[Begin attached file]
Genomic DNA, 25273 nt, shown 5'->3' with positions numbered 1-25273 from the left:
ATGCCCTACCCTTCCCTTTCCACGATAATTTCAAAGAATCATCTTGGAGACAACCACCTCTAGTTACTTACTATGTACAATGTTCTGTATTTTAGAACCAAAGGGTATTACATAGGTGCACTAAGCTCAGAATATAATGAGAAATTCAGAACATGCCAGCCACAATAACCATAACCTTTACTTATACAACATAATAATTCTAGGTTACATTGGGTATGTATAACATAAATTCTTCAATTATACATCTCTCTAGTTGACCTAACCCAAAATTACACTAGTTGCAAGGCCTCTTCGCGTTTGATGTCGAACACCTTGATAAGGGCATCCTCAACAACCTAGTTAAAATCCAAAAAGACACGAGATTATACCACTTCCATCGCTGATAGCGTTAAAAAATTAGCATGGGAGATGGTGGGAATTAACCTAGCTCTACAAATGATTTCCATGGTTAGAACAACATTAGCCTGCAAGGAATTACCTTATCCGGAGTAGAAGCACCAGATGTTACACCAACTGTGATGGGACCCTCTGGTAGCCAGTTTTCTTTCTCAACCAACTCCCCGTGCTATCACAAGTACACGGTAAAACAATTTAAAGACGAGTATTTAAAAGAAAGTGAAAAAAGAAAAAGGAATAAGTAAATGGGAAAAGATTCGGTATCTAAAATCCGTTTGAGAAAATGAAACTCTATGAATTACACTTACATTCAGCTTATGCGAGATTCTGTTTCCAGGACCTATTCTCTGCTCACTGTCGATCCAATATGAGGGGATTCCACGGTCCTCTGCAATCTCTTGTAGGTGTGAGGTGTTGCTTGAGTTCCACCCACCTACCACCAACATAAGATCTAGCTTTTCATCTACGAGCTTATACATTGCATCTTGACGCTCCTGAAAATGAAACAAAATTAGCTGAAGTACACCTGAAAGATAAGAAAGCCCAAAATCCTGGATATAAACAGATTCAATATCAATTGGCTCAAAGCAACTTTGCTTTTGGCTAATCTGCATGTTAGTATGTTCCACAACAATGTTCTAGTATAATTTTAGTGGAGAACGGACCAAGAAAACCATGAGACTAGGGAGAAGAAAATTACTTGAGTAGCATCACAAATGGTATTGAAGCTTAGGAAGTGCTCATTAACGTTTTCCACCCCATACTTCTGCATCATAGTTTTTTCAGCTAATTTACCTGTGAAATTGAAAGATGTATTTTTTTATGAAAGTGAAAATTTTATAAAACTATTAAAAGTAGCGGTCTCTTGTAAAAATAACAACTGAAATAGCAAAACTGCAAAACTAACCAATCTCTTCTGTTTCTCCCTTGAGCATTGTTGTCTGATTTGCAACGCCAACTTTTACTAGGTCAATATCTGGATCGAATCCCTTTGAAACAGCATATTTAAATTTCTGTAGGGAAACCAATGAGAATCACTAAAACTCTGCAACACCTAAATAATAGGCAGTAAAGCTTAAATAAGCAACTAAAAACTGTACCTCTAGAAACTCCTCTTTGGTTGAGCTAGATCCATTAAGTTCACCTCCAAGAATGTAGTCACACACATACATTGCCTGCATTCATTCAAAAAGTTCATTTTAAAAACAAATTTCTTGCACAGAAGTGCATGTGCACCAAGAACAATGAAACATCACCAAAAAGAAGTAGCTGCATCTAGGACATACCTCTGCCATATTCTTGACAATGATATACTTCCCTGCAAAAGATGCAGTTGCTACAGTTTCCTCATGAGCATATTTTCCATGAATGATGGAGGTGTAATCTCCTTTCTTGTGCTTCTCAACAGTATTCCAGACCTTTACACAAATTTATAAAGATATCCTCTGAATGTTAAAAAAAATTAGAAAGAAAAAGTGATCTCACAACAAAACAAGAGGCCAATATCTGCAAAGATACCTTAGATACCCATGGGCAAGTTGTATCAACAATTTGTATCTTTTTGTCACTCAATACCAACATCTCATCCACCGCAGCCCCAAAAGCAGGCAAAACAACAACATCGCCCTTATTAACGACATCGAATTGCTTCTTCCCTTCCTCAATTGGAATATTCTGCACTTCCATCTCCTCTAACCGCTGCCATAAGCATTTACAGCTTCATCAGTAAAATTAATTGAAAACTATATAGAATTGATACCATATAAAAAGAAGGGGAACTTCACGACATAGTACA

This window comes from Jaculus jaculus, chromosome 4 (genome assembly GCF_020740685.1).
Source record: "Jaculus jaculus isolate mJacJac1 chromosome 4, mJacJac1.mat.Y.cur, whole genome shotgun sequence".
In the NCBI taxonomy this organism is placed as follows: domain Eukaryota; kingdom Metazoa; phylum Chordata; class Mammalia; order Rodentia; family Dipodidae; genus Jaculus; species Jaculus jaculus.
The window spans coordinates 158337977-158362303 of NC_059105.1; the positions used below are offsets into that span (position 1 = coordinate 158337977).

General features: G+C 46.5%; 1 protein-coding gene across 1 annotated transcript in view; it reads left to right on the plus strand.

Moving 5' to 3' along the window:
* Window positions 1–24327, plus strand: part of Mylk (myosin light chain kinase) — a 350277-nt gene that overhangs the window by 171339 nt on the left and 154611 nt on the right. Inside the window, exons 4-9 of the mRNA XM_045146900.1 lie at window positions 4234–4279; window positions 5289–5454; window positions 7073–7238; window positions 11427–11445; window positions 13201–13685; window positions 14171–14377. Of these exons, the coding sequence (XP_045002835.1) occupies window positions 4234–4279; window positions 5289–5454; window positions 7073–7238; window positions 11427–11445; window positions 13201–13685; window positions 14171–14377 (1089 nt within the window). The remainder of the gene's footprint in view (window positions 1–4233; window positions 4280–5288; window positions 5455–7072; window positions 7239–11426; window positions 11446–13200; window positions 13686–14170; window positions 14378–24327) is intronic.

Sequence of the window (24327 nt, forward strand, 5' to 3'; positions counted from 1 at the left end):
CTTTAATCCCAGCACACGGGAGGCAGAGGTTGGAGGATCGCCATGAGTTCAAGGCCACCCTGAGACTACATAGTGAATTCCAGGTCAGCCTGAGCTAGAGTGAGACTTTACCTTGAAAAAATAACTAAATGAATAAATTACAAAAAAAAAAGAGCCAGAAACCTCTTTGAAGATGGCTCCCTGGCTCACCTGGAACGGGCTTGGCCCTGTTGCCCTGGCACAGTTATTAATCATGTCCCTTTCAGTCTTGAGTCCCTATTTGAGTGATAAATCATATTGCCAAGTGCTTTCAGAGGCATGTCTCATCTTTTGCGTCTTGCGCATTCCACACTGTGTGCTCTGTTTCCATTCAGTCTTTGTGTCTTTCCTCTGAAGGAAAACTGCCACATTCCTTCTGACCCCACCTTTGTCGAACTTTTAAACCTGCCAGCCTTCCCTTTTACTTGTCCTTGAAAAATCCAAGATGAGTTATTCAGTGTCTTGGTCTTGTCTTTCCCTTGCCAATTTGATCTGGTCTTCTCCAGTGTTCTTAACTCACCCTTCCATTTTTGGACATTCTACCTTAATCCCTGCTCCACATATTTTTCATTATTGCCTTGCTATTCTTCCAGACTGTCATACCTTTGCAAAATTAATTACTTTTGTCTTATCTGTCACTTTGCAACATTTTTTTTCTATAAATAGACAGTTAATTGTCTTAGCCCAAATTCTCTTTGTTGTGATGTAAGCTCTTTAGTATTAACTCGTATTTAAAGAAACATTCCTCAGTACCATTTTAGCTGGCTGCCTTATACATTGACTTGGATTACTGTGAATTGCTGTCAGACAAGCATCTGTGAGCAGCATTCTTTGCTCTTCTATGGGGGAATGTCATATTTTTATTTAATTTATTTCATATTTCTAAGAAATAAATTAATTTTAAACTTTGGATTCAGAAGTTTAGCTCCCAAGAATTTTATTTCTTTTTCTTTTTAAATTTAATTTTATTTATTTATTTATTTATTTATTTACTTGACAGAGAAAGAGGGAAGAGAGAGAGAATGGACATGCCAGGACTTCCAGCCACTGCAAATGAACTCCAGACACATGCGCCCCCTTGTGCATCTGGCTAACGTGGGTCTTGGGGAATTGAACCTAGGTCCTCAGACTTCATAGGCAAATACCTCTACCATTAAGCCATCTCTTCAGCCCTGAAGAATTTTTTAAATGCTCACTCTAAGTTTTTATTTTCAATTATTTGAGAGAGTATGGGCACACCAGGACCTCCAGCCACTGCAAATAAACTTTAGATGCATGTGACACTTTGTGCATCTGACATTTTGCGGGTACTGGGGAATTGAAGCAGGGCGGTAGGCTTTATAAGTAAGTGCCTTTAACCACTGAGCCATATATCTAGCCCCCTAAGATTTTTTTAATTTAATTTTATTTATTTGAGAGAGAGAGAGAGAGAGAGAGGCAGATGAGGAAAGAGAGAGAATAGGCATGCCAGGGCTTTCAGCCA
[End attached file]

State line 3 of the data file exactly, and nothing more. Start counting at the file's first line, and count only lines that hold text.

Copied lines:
This window comes from Jaculus jaculus, chromosome 4 (genome assembly GCF_020740685.1).